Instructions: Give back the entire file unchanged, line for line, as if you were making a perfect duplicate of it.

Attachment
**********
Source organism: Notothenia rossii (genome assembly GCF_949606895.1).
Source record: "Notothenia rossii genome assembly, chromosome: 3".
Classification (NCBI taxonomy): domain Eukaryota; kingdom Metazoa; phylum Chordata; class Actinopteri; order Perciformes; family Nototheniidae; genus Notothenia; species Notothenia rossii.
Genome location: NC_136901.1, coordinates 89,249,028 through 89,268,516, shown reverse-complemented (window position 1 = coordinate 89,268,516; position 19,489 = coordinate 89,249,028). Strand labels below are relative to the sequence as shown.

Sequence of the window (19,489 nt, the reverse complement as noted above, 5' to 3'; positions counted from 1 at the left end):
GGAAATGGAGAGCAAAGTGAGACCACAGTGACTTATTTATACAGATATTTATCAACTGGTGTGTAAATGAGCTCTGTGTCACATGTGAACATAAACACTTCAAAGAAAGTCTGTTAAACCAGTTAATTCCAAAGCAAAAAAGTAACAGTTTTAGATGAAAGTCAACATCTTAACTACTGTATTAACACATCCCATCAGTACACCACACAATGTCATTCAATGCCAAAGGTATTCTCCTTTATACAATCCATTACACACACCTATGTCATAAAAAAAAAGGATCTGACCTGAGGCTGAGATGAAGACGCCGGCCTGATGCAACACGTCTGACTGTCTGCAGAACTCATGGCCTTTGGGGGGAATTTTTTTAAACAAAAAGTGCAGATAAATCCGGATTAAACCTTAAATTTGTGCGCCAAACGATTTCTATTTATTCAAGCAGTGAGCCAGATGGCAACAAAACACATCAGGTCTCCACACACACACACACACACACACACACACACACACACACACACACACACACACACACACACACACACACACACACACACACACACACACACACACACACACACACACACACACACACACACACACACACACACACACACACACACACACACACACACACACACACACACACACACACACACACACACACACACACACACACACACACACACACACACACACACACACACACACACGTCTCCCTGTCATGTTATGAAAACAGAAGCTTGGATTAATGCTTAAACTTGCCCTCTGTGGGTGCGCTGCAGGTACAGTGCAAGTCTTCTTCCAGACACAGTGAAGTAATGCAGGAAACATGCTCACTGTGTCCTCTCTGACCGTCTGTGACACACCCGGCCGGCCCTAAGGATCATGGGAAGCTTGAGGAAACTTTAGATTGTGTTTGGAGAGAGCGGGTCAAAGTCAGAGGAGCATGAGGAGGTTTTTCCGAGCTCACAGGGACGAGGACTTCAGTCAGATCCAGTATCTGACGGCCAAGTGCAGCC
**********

Source organism: Notothenia rossii (genome assembly GCF_949606895.1).
Source record: "Notothenia rossii genome assembly, chromosome: 3".
Classification (NCBI taxonomy): domain Eukaryota; kingdom Metazoa; phylum Chordata; class Actinopteri; order Perciformes; family Nototheniidae; genus Notothenia; species Notothenia rossii.
Genome location: NC_136901.1, coordinates 89,249,028 through 89,268,516, shown reverse-complemented (window position 1 = coordinate 89,268,516; position 19,489 = coordinate 89,249,028). Strand labels below are relative to the sequence as shown.

Sequence of the window (19,489 nt, the reverse complement as noted above, 5' to 3'; positions counted from 1 at the left end):
GGAAATGGAGAGCAAAGTGAGACCACAGTGACTTATTTATACAGATATTTATCAACTGGTGTGTAAATGAGCTCTGTGTCACATGTGAACATAAACACTTCAAAGAAAGTCTGTTAAACCAGTTAATTCCAAAGCAAAAAAGTAACAGTTTTAGATGAAAGTCAACATCTTAACTACTGTATTAACACATCCCATCAGTACACCACACAATGTCATTCAATGCCAAAGGTATTCTCCTTTATACAATCCATTACACACACCTATGTCATAAAAAAAAAGGATCTGACCTGAGGCTGAGATGAAGACGCCGGCCTGATGCAACACGTCTGACTGTCTGCAGAACTCATGGCCTTTGGGGGGAATTTTTTTAAACAAAAAGTGCAGATAAATCCGGATTAAACCTTAAATTTGTGCGCCAAACGATTTCTATTTATTCAAGCAGTGAGCCAGATGGCAACAAAACACATCAGGTCTCCACACACACACACACACACACACACACACACACACACACACACACACACACACACACACACACACACACACACACACACACACACACACACACACACACACACACACACACACACACACACACACACACACACACACACACACACACACACACACACACACACACACACACACACACACACACACACACACACACACACACACACACACACACACACACACACACACACACACACGTCTCCCTGTCATGTTATGAAAACAGAAGCTTGGATTAATGCTTAAACTTGCCCTCTGTGGGTGCGCTGCAGGTACAGTGCAAGTCTTCTTCCAGACACAGTGAAGTAATGCAGGAAACATGCTCACTGTGTCCTCTCTGACCGTCTGTGACACACCCGGCCGGCCCTAAGGATCATGGGAAGCTTGAGGAAACTTTAGATTGTGTTTGGAGAGAGCGGGTCAAAGTCAGAGGAGCATGAGGAGGTTTTTCCGAGCTCACAGGGACGAGGACTTCAGTCAGATCCAGTATCTGACGGCCAAGTGCAGCC